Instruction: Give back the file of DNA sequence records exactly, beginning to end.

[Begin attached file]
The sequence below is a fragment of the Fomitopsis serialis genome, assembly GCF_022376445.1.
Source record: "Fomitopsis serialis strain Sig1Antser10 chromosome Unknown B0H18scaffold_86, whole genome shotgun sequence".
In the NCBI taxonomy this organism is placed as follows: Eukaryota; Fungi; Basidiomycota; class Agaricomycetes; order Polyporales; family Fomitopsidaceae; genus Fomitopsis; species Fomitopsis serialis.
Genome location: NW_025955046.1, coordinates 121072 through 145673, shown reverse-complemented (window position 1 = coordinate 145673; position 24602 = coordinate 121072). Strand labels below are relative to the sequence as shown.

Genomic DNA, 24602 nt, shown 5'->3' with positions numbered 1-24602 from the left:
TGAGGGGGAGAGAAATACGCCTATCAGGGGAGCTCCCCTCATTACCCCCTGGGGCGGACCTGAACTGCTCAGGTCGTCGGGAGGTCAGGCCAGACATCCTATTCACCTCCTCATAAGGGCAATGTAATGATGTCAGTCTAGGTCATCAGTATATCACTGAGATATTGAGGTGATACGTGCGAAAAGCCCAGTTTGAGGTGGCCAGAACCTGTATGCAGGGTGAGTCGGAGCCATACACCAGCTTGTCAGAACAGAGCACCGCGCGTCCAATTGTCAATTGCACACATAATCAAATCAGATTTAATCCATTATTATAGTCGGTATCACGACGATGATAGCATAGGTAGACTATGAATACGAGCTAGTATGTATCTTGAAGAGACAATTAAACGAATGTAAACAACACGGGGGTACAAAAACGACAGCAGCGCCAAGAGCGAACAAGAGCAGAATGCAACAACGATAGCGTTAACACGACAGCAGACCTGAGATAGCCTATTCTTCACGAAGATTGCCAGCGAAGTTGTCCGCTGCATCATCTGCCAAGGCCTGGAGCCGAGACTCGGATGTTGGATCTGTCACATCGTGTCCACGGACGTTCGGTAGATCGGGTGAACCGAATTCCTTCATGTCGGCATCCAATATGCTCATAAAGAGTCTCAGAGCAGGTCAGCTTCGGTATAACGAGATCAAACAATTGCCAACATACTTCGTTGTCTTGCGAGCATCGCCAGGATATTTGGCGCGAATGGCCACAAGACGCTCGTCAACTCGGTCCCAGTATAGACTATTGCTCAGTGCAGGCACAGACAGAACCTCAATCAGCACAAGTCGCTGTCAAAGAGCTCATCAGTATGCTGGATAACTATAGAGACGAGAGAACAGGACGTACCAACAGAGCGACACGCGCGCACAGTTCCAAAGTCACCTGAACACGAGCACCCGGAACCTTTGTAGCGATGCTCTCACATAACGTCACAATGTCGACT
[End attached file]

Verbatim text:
The sequence below is a fragment of the Fomitopsis serialis genome, assembly GCF_022376445.1.
Source record: "Fomitopsis serialis strain Sig1Antser10 chromosome Unknown B0H18scaffold_86, whole genome shotgun sequence".
In the NCBI taxonomy this organism is placed as follows: Eukaryota; Fungi; Basidiomycota; class Agaricomycetes; order Polyporales; family Fomitopsidaceae; genus Fomitopsis; species Fomitopsis serialis.
Genome location: NW_025955046.1, coordinates 121072 through 145673, shown reverse-complemented (window position 1 = coordinate 145673; position 24602 = coordinate 121072). Strand labels below are relative to the sequence as shown.

Genomic DNA, 24602 nt, shown 5'->3' with positions numbered 1-24602 from the left:
TGAGGGGGAGAGAAATACGCCTATCAGGGGAGCTCCCCTCATTACCCCCTGGGGCGGACCTGAACTGCTCAGGTCGTCGGGAGGTCAGGCCAGACATCCTATTCACCTCCTCATAAGGGCAATGTAATGATGTCAGTCTAGGTCATCAGTATATCACTGAGATATTGAGGTGATACGTGCGAAAAGCCCAGTTTGAGGTGGCCAGAACCTGTATGCAGGGTGAGTCGGAGCCATACACCAGCTTGTCAGAACAGAGCACCGCGCGTCCAATTGTCAATTGCACACATAATCAAATCAGATTTAATCCATTATTATAGTCGGTATCACGACGATGATAGCATAGGTAGACTATGAATACGAGCTAGTATGTATCTTGAAGAGACAATTAAACGAATGTAAACAACACGGGGGTACAAAAACGACAGCAGCGCCAAGAGCGAACAAGAGCAGAATGCAACAACGATAGCGTTAACACGACAGCAGACCTGAGATAGCCTATTCTTCACGAAGATTGCCAGCGAAGTTGTCCGCTGCATCATCTGCCAAGGCCTGGAGCCGAGACTCGGATGTTGGATCTGTCACATCGTGTCCACGGACGTTCGGTAGATCGGGTGAACCGAATTCCTTCATGTCGGCATCCAATATGCTCATAAAGAGTCTCAGAGCAGGTCAGCTTCGGTATAACGAGATCAAACAATTGCCAACATACTTCGTTGTCTTGCGAGCATCGCCAGGATATTTGGCGCGAATGGCCACAAGACGCTCGTCAACTCGGTCCCAGTATAGACTATTGCTCAGTGCAGGCACAGACAGAACCTCAATCAGCACAAGTCGCTGTCAAAGAGCTCATCAGTATGCTGGATAACTATAGAGACGAGAGAACAGGACGTACCAACAGAGCGACACGCGCGCACAGTTCCAAAGTCACCTGAACACGAGCACCCGGAACCTTTGTAGCGATGCTCTCACATAACGTCACAATGTCGACT